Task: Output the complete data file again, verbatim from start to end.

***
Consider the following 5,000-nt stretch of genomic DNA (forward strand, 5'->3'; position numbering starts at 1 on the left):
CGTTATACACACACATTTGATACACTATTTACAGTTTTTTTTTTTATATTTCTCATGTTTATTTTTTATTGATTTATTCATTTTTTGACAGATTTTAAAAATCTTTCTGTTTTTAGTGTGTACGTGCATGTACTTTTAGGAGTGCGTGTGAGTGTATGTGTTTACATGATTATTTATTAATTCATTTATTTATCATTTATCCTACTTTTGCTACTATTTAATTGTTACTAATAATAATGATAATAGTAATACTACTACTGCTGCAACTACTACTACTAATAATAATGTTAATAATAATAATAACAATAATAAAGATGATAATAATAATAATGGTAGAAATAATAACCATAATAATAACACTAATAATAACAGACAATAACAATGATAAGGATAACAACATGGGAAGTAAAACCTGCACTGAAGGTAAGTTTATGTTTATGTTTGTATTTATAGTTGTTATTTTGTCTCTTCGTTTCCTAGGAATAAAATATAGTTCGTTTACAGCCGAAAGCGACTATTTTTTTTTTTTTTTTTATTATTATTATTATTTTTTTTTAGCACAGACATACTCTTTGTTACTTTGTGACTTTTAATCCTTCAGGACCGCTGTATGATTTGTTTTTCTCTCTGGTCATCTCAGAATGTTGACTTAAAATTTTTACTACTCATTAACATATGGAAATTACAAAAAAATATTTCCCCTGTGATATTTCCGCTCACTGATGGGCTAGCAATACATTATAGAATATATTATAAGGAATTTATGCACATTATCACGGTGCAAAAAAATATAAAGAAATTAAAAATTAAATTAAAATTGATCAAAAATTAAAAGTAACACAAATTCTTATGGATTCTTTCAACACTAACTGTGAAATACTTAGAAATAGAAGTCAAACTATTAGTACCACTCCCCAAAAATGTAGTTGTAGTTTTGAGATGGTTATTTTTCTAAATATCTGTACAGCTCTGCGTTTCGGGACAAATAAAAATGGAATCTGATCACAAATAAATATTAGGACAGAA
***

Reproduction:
Consider the following 5,000-nt stretch of genomic DNA (forward strand, 5'->3'; position numbering starts at 1 on the left):
CGTTATACACACACATTTGATACACTATTTACAGTTTTTTTTTTTATATTTCTCATGTTTATTTTTTATTGATTTATTCATTTTTTGACAGATTTTAAAAATCTTTCTGTTTTTAGTGTGTACGTGCATGTACTTTTAGGAGTGCGTGTGAGTGTATGTGTTTACATGATTATTTATTAATTCATTTATTTATCATTTATCCTACTTTTGCTACTATTTAATTGTTACTAATAATAATGATAATAGTAATACTACTACTGCTGCAACTACTACTACTAATAATAATGTTAATAATAATAATAACAATAATAAAGATGATAATAATAATAATGGTAGAAATAATAACCATAATAATAACACTAATAATAACAGACAATAACAATGATAAGGATAACAACATGGGAAGTAAAACCTGCACTGAAGGTAAGTTTATGTTTATGTTTGTATTTATAGTTGTTATTTTGTCTCTTCGTTTCCTAGGAATAAAATATAGTTCGTTTACAGCCGAAAGCGACTATTTTTTTTTTTTTTTTTATTATTATTATTATTTTTTTTTAGCACAGACATACTCTTTGTTACTTTGTGACTTTTAATCCTTCAGGACCGCTGTATGATTTGTTTTTCTCTCTGGTCATCTCAGAATGTTGACTTAAAATTTTTACTACTCATTAACATATGGAAATTACAAAAAAATATTTCCCCTGTGATATTTCCGCTCACTGATGGGCTAGCAATACATTATAGAATATATTATAAGGAATTTATGCACATTATCACGGTGCAAAAAAATATAAAGAAATTAAAAATTAAATTAAAATTGATCAAAAATTAAAAGTAACACAAATTCTTATGGATTCTTTCAACACTAACTGTGAAATACTTAGAAATAGAAGTCAAACTATTAGTACCACTCCCCAAAAATGTAGTTGTAGTTTTGAGATGGTTATTTTTCTAAATATCTGTACAGCTCTGCGTTTCGGGACAAATAAAAATGGAATCTGATCACAAATAAATATTAGGACAGAA